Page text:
- The UK government may hike the national insurance contribution in order to tackle a shortfall in social care funding.
- The UK government is planning to increase the national insurance contribution by 1%.
- The hike in National insurance would affect the take home pay of workers.
The UK government may soon plan to increase the National Insurance contributions by 1% in order to make an effort to fund a shortfall of £7 billion (US $9.5 billion) in social care funding. According to the media reports, PM Boris Johnson and Chancellor of Exchequer Rishi Sunak are close to finalising the plan. According to the estimates, the UK government can raise something between £10 billion to £12bn annually from the hike in national insurance payments. The hike in the National insurance would immensely affect the take-home pay of workers or employees.
What is National Insurance?
National Insurance is one of the fundamental elements of the welfare state in the UK, which is a kind of social security tax. The National Insurance Act was introduced in 1911 in order to help fund the welfare state. The social security tax under national insurance is levied on workers or employees salary directly and snag out from workers and employees pay packets by their employers even before going in the pockets of the workers or employees.
An individual who pays the national insurance contribution qualifies for specific benefits and the state pension. National insurance contribution is one of the major sources for the Treasury’s revenue and is expected to raise more than £150 billion in the year 2021-22. Usually, national insurance contribution rates range between 5.88% to 9.7% depending on the level income of the workers or employees. The UK government is planning to increase it from 6.78% to 10.51%.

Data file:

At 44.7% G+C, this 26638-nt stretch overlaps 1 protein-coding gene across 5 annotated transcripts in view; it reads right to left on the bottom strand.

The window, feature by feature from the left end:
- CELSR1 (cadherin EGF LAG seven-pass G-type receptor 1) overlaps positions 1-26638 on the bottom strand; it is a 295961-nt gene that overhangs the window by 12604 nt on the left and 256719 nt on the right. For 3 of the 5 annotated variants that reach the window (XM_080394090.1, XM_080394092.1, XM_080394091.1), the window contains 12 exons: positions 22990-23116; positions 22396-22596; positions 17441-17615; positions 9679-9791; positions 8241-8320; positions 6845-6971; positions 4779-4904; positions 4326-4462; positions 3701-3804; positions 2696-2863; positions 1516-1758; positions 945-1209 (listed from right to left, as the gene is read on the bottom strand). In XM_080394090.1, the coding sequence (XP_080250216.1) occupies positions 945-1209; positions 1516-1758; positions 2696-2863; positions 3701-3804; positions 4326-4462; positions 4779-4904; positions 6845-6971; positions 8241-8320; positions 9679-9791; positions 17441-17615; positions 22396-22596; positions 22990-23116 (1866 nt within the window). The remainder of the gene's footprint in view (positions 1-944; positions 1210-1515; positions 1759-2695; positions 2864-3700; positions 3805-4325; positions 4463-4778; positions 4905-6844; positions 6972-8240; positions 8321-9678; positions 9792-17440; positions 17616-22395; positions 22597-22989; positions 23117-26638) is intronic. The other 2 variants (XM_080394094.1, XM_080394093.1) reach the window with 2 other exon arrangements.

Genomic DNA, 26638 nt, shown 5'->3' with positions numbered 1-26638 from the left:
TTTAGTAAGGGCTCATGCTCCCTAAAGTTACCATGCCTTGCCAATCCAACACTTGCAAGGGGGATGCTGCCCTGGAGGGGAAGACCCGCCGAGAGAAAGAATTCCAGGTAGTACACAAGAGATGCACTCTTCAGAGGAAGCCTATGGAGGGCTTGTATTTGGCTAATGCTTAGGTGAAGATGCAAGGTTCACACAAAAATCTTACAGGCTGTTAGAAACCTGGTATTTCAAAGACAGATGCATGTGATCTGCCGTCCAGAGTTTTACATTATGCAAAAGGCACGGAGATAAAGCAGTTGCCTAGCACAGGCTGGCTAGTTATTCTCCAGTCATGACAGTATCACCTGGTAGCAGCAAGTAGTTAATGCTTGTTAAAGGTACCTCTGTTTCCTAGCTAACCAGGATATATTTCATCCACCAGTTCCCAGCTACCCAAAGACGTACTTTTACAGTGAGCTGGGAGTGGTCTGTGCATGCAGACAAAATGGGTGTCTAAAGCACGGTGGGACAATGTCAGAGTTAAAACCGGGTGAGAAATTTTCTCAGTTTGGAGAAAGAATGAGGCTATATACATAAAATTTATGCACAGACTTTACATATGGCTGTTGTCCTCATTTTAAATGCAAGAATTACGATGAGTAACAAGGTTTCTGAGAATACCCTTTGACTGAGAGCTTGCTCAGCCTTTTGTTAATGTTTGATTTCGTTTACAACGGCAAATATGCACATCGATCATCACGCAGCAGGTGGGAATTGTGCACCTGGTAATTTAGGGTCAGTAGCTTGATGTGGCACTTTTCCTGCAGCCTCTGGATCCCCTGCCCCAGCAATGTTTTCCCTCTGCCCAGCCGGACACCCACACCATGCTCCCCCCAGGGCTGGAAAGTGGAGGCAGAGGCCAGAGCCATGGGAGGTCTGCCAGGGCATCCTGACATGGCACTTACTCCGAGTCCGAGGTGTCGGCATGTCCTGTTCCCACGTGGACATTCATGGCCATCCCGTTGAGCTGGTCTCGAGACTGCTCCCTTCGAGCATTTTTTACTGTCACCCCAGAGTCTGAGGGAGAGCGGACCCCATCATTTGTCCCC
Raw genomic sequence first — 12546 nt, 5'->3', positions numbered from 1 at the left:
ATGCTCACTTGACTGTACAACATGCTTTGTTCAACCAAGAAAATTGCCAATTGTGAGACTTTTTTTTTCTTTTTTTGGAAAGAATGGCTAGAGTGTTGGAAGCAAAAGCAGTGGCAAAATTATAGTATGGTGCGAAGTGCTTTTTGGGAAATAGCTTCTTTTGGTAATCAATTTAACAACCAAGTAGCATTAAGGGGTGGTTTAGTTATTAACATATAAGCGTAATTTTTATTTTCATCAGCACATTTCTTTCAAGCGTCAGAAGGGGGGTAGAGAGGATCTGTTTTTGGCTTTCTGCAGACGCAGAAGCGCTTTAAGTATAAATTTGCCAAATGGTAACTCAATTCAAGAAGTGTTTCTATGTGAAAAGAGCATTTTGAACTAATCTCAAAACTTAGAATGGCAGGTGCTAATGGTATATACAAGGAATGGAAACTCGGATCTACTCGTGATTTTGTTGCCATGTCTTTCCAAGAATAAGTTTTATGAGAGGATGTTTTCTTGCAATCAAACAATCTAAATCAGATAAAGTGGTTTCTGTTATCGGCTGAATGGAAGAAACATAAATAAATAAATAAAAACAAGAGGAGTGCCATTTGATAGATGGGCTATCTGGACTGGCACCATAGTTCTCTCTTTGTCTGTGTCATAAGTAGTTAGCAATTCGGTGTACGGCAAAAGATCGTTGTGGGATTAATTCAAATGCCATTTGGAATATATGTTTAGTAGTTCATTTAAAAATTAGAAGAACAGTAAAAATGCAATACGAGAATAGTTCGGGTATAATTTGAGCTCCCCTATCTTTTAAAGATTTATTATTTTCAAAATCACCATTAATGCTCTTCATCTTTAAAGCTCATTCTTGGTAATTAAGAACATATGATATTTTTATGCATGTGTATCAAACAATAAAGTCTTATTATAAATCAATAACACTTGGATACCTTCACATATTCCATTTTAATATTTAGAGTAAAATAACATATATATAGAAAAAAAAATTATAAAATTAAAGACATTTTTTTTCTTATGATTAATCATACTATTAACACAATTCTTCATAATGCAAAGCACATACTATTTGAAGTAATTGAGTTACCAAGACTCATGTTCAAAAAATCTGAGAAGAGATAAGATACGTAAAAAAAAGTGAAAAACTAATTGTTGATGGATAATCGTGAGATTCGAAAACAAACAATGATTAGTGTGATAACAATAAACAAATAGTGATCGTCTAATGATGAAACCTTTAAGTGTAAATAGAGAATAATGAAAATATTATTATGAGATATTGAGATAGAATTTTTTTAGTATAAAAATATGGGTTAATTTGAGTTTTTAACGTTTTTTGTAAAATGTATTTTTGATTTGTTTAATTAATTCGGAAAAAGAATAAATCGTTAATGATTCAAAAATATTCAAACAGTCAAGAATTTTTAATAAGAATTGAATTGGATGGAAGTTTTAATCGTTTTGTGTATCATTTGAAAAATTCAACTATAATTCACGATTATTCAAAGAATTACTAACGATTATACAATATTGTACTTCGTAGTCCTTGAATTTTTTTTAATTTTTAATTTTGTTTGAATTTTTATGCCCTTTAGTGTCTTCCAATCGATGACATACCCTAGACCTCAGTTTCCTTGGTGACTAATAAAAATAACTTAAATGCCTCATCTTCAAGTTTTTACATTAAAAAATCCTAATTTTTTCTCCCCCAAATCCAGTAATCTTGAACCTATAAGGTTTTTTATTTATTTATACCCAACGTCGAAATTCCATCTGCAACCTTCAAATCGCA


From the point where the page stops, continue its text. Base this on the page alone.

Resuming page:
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Who all will contribute to the National Insurance
The National insurance payment is mandatory for every person who works in the UK.
- Employees between the age of 16 and 67 are liable to contribute to the national insurance.
- An employee or worker who earns above £184 a week is liable to pay national insurance.
- A person who is self-employed and generates a profit of £6,515 or above in a year is liable to pay the national insurance.
How will the hike affect workers
A hike in national insurance contributions will have a direct impact on the salary of a majority of employees. Though the hike in national insurance contribution won't hit everyone equally. The National Insurance is considered as a tougher tax in the comparison to the income tax as national insurance begins in at £9,568 whereas income tax only starts for the earnings more £12,570. The plan affects the younger workers and employees than the older ones.
With the proposed hike, a person who earns £30,000 a year would have to pay £200 or more annually, according to experts.
As per other estimates by the experts, a person earning £20,000 a year would pay £2 per week or pay £17 per week for a person who earns £100,000 a year.